Would you do anything differently? 

I’d be more outgoing the first few months of freshman year because after that people get in their little groups and don’t talk to other people.

Interview by Tyler Marchi and Steven Trager

 

College Chronicles: Troy Lopez

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Name:             Troy Lopez

Year:               Senior

Major:            Civil Engineering

Hometown:   Belize City, Belize

 

What surprised you about college?

The culture of not being around parents and just being around friends all the time. Being free to do whatever you want takes getting used to, but I like it. It’s better.

Name your biggest disappointment or the thing you like least about college.

The workload. When I graduated high school, it was a ton of work so when I got to college I expected the workload, not be to be easier, but to be less. Less work, but harder work.

What was a specific experience in college that stands out?

Learning how to play beer die. It introduced me to American college culture. There’s a lot of drinking games.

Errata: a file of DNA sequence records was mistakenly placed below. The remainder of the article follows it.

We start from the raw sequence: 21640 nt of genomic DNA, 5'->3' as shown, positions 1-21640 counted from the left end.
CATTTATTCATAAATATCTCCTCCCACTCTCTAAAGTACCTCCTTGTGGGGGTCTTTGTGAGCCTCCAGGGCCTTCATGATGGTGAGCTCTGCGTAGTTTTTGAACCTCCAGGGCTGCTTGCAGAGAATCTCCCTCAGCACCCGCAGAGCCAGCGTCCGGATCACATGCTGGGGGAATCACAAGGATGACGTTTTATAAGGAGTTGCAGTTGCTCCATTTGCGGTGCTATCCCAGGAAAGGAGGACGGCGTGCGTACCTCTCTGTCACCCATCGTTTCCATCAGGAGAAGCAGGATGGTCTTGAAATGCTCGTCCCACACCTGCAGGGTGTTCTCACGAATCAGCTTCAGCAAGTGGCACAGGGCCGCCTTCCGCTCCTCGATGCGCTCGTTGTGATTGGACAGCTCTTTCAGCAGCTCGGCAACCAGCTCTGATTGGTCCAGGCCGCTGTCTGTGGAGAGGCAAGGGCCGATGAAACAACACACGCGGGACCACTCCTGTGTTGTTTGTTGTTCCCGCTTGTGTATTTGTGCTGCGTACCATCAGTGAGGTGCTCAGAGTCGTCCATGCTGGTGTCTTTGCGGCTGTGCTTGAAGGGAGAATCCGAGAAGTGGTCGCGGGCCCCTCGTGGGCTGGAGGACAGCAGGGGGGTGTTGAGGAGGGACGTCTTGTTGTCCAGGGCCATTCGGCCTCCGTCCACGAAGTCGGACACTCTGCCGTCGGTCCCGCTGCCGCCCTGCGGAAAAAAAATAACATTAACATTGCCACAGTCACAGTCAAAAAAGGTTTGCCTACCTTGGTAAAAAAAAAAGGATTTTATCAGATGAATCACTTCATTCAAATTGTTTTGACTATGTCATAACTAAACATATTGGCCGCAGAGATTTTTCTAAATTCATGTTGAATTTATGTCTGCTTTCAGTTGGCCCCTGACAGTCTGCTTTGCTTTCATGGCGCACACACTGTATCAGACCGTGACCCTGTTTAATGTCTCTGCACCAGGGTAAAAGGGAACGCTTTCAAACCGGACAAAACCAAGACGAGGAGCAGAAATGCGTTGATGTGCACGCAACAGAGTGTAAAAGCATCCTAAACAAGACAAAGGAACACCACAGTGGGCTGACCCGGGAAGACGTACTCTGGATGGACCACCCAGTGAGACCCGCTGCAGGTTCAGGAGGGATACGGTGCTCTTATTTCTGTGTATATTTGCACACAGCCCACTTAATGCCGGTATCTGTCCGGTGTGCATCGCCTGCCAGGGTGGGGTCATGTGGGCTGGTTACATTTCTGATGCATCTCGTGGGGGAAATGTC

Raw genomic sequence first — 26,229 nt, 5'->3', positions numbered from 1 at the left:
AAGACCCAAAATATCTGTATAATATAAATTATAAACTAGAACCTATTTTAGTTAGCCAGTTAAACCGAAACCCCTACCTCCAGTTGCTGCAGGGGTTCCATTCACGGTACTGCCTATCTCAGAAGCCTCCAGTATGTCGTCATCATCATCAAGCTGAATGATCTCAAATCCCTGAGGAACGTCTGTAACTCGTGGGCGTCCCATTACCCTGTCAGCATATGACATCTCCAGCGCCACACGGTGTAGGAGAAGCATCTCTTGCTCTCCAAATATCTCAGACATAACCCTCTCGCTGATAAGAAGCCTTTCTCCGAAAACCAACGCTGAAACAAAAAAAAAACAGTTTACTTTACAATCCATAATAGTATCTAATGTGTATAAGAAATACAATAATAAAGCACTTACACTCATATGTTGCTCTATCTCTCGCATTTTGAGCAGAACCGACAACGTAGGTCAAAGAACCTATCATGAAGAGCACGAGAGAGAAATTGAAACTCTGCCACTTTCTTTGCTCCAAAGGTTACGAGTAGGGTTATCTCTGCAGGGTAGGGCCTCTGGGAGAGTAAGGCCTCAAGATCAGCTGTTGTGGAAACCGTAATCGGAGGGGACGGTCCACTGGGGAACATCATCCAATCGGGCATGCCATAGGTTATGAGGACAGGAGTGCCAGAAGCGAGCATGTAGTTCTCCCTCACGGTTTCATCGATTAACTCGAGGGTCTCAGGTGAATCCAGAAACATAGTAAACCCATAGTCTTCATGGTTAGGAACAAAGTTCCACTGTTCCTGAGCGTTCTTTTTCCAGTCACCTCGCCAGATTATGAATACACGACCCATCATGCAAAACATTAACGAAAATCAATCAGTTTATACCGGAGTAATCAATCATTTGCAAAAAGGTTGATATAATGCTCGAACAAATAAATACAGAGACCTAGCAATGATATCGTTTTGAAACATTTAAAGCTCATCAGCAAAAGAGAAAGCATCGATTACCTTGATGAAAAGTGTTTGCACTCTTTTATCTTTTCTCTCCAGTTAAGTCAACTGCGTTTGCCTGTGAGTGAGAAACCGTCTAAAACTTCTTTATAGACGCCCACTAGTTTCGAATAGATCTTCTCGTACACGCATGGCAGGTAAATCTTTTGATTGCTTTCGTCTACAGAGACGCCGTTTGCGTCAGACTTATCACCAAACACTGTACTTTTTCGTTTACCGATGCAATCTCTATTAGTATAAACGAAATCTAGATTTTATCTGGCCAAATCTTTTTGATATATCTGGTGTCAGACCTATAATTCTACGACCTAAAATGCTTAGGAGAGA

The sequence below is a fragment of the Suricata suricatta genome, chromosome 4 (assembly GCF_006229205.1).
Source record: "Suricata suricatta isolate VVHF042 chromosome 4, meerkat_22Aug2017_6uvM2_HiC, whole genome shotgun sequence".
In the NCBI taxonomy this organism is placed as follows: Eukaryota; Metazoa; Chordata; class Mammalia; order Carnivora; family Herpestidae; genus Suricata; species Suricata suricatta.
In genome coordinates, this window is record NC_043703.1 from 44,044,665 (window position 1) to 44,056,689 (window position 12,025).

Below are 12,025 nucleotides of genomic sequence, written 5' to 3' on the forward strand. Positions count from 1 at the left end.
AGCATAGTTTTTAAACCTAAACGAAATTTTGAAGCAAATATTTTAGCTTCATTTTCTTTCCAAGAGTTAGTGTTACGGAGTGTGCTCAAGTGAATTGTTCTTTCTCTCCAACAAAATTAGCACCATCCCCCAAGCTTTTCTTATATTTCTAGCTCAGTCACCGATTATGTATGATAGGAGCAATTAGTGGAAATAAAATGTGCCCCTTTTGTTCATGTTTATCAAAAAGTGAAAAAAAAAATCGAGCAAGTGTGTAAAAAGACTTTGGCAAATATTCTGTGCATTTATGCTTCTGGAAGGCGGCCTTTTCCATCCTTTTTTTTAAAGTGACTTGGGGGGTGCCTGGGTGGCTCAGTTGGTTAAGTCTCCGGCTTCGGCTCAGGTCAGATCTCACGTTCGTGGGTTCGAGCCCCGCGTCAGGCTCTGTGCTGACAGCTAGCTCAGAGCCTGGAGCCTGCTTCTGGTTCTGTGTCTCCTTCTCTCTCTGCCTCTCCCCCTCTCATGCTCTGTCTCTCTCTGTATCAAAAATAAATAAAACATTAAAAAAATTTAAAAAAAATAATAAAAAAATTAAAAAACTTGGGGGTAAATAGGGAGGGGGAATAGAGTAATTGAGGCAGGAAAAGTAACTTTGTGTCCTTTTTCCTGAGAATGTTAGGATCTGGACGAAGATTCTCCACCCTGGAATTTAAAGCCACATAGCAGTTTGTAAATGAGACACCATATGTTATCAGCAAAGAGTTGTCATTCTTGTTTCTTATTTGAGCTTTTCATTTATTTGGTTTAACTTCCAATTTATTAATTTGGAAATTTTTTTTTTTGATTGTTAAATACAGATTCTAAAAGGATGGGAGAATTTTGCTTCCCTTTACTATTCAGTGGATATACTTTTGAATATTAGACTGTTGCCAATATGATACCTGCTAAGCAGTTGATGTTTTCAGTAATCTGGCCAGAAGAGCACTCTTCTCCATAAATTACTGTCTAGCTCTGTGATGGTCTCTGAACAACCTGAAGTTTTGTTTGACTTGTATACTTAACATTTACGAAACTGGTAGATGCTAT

Would you do anything differently? 

When I first came here, I would probably have chosen friends who partied a little bit less. When I was in Belize, I was really someone who was into hitting the books and studying hard. It’s good to get a break, but I like having more focus on school work.

Interview by Perla Luna

My Club by Julia Sullivan

 

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Women’s club team celebrating a hard fought victory against Cal Poly.

Taylor Ferdinandsen believes playing club volleyball at Santa Clara is the best decision she has made in college.

“It’s quick, it’s fast, you can make mistakes and then get over it,” the senior said. “It’s a different pace than everyday college life.”

Santa Clara University offers many sports for both men and women at the club level, including volleyball, lacrosse, and rugby. These teams practice on average three times a week and play other colleges competitively. It could be described as falling somewhere in between  Division 1 level and intramural. They offer the chance to be competitive, be part of a team, and stay in shape without the commitment of playing D1.

While sitting down with Taylor, she explains how by her senior year in high school she was simply burnt out from playing volleyball. She just wanted to go college without the pressures and stress of playing volleyball as a career. She admits that it would be hard to let go of volleyball completely. College club volleyball was her golden ticket. “Even when I didn’t have the best years or good coaches, I was still so happy I did it,” she said.